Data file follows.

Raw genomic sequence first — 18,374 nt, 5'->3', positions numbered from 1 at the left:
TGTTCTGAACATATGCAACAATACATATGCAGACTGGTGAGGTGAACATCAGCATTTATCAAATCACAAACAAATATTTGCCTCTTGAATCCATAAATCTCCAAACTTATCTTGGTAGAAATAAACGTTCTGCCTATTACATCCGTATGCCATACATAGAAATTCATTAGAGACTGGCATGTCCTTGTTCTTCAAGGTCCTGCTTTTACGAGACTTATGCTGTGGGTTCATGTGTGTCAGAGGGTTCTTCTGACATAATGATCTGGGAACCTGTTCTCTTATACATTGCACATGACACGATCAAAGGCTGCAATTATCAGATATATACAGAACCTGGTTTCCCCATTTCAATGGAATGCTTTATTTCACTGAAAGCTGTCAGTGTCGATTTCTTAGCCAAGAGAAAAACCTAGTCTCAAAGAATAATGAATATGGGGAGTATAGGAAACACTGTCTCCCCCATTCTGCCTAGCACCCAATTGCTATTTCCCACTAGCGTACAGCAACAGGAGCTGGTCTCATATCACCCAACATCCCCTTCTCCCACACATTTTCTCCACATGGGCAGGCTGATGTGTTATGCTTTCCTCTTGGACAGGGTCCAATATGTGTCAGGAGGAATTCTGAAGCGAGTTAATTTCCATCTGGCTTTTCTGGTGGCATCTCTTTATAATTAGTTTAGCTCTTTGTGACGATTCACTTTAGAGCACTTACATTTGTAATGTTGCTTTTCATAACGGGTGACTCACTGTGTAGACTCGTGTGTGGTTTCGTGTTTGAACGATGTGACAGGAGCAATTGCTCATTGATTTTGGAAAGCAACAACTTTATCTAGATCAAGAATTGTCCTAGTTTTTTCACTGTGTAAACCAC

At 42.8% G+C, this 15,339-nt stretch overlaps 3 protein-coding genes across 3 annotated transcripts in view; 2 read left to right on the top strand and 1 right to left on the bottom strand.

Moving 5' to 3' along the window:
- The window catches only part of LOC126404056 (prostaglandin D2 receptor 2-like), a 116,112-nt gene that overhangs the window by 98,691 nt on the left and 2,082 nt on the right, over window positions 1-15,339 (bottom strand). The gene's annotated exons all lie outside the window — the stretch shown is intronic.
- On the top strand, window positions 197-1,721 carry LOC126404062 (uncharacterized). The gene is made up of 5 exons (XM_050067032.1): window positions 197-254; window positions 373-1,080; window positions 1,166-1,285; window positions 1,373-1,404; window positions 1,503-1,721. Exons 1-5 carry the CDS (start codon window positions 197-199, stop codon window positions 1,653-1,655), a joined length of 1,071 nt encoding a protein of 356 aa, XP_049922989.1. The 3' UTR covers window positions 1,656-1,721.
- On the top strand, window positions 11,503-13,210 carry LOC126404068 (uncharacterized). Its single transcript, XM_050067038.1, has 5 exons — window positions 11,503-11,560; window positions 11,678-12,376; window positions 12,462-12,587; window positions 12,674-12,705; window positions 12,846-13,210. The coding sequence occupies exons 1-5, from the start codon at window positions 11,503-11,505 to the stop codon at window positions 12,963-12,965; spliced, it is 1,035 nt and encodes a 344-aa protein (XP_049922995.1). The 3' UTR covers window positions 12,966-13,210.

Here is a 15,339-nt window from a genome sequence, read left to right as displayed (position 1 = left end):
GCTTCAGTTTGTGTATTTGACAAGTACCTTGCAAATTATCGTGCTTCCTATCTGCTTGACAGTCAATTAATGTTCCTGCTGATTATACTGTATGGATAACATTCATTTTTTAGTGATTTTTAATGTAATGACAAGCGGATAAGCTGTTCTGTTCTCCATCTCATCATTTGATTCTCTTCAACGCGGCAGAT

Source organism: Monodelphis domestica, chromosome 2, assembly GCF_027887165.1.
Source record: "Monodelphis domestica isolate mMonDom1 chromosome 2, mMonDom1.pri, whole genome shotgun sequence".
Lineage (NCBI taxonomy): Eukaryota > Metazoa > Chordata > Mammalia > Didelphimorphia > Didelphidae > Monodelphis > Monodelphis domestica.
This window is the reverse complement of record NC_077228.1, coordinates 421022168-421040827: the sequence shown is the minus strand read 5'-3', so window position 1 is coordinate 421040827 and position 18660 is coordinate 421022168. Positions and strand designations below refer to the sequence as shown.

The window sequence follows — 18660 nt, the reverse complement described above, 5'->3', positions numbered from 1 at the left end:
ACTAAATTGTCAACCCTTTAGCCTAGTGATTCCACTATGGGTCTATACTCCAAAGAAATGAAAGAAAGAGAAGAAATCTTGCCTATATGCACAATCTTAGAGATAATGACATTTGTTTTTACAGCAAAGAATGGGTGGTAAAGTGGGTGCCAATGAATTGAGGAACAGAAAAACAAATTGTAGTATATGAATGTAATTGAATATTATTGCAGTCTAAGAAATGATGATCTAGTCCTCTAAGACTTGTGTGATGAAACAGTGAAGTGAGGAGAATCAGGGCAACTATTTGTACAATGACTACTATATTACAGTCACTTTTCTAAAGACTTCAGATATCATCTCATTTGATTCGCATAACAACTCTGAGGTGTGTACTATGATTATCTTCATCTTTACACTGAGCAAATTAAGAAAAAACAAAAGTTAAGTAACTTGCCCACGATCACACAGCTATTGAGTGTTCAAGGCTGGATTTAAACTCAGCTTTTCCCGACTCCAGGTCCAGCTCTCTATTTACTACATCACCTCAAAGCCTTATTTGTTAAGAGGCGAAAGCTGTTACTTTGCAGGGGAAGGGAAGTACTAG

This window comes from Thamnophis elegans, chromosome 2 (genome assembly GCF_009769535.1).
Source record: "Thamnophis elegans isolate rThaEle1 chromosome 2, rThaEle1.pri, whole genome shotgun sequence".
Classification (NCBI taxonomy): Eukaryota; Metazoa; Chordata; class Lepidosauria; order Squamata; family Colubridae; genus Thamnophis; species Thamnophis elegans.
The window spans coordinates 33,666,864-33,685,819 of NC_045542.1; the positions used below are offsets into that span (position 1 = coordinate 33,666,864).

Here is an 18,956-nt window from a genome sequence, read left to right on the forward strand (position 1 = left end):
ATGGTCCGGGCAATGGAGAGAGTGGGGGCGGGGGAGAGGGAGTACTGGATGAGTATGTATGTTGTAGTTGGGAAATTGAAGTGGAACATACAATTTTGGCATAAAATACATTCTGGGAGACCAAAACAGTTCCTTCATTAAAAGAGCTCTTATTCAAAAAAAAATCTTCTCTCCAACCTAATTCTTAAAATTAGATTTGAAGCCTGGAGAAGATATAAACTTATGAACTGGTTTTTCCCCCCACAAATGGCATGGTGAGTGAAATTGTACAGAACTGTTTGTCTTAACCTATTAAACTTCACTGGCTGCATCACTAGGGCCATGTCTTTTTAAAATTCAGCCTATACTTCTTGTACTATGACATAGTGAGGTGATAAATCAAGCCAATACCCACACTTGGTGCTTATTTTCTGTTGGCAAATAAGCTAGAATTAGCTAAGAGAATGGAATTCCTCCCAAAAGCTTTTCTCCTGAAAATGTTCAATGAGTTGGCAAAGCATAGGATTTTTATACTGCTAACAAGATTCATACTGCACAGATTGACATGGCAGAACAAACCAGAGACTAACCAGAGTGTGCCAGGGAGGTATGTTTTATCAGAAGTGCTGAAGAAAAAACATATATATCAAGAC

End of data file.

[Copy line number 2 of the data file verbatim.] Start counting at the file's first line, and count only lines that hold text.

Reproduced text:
TGTTCTGAACATATGCAACAATACATATGCAGACTGGTGAGGTGAACATCAGCATTTATCAAATCACAAACAAATATTTGCCTCTTGAATCCATAAATCTCCAAACTTATCTTGGTAGAAATAAACGTTCTGCCTATTACATCCGTATGCCATACATAGAAATTCATTAGAGACTGGCATGTCCTTGTTCTTCAAGGTCCTGCTTTTACGAGACTTATGCTGTGGGTTCATGTGTGTCAGAGGGTTCTTCTGACATAATGATCTGGGAACCTGTTCTCTTATACATTGCACATGACACGATCAAAGGCTGCAATTATCAGATATATACAGAACCTGGTTTCCCCATTTCAATGGAATGCTTTATTTCACTGAAAGCTGTCAGTGTCGATTTCTTAGCCAAGAGAAAAACCTAGTCTCAAAGAATAATGAATATGGGGAGTATAGGAAACACTGTCTCCCCCATTCTGCCTAGCACCCAATTGCTATTTCCCACTAGCGTACAGCAACAGGAGCTGGTCTCATATCACCCAACATCCCCTTCTCCCACACATTTTCTCCACATGGGCAGGCTGATGTGTTATGCTTTCCTCTTGGACAGGGTCCAATATGTGTCAGGAGGAATTCTGAAGCGAGTTAATTTCCATCTGGCTTTTCTGGTGGCATCTCTTTATAATTAGTTTAGCTCTTTGTGACGATTCACTTTAGAGCACTTACATTTGTAATGTTGCTTTTCATAACGGGTGACTCACTGTGTAGACTCGTGTGTGGTTTCGTGTTTGAACGATGTGACAGGAGCAATTGCTCATTGATTTTGGAAAGCAACAACTTTATCTAGATCAAGAATTGTCCTAGTTTTTTCACTGTGTAAACCAC